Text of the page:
ASIS: A Daily Look Into The Show
- By Karina Sanchez
- Sep 27, 2007
As the end of ASIS approaches, the aisles start to clear. The red carpet below my feet is actually visible now. Today was our last day at the show, and it was my intention to take this day easy. From yesterday, though, Firetide made me not tell about their latest announcement, which was embargoed until Thursday, so I assume it’s safe to tell now. The company’s most recent deployment is with the city of Chicago in coordination with IBM. In my opinion, this is big news. IBM hasn’t been a major name in the security industry for as long as I’ve known it and now it’s involved in a major security-related partnership with another newbie in the industry -- mesh networking. Look for more information on that in the next issue of Security Products magazine. Here are other highlights from today.
11 a.m. – Meet with Bruce Doneff of DVtel. He tells of exciting new deployments the company has secured recently, both nationally and internationally. In addition, a port client of the company agreed to another $1 million contract with the company to increase its installation. Furthermore, Doneff said that there are greater opportunities ahead for the IP UserGroup introduced about a year and a half ago. The group’s next conference will come to Dallas.
12:30 p.m. – Meet with International SOS. This company is one I’ve never heard of before, probably because its security approach is different from that of which I’m used to dealing with. It’s a security consulting firm, in a sense. If your company employs frequent travelers, this might be someone you need to get in contact with. They have a center and professionals on-hand to help secure some types of critical situations. For example, if you have a high-profile employee traveling into a dangerous country, International SOS would be able to advise the necessary processes your company should take to help secure this employee while they’re doing business in this country. That may include some type of body guards or safety procedures.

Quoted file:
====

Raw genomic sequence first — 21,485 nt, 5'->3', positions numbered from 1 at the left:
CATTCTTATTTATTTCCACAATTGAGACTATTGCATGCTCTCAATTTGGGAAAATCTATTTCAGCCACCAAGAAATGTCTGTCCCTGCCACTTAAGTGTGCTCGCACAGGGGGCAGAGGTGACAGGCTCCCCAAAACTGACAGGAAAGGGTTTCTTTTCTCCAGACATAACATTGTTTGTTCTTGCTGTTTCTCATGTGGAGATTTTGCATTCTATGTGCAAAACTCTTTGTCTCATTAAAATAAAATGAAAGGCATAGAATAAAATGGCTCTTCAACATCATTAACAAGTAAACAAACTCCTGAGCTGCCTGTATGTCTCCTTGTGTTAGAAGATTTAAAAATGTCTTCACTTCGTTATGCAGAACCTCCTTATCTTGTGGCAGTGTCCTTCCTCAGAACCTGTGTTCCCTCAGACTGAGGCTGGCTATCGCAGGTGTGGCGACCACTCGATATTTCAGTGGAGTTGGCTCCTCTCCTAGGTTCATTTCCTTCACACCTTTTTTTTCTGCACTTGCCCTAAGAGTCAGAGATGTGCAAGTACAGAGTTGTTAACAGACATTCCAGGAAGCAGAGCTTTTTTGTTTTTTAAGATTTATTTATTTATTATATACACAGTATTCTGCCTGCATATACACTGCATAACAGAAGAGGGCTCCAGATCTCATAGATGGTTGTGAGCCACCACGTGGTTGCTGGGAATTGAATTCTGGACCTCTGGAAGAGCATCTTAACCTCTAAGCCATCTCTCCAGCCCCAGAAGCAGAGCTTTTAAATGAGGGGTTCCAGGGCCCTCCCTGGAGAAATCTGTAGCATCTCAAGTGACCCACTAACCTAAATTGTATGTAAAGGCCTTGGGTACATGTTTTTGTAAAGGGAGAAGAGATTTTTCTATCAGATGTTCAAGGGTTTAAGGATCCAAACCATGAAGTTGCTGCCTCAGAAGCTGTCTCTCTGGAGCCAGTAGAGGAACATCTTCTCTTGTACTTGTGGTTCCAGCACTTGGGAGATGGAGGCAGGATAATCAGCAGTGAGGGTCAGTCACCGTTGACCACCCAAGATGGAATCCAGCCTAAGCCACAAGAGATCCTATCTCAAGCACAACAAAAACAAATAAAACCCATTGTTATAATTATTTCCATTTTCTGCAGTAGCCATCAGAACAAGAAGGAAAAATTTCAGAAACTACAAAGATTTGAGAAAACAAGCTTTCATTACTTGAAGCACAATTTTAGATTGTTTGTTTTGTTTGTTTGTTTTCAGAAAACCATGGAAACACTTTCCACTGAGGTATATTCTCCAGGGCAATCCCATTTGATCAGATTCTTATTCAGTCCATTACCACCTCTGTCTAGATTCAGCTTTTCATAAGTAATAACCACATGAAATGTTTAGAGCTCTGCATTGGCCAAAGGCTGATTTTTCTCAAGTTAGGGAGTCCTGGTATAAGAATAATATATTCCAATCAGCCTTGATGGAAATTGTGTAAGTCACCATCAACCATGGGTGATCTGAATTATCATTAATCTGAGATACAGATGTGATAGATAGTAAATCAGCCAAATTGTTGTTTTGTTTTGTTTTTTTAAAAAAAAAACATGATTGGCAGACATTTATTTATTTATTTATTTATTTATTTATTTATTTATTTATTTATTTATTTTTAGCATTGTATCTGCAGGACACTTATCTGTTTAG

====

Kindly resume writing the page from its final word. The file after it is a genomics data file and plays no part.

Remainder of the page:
1:30 p.m. – Attend a session on the private sector’s role in fusion centers. This was an interesting session that led me to believe that fusion centers might not be working yet the way they’re intended to work. You can read more about that in the ASIS e-news story, “The Truth About Fusion Centers.”
That concludes my last day at ASIS. Look for our follow-up reviews about the show in our next ASIS e-newsletter.
Karina Sanchez is the former managing editor for Security Products magazine. She now freelances for Web publishers, trade magazines and corporations.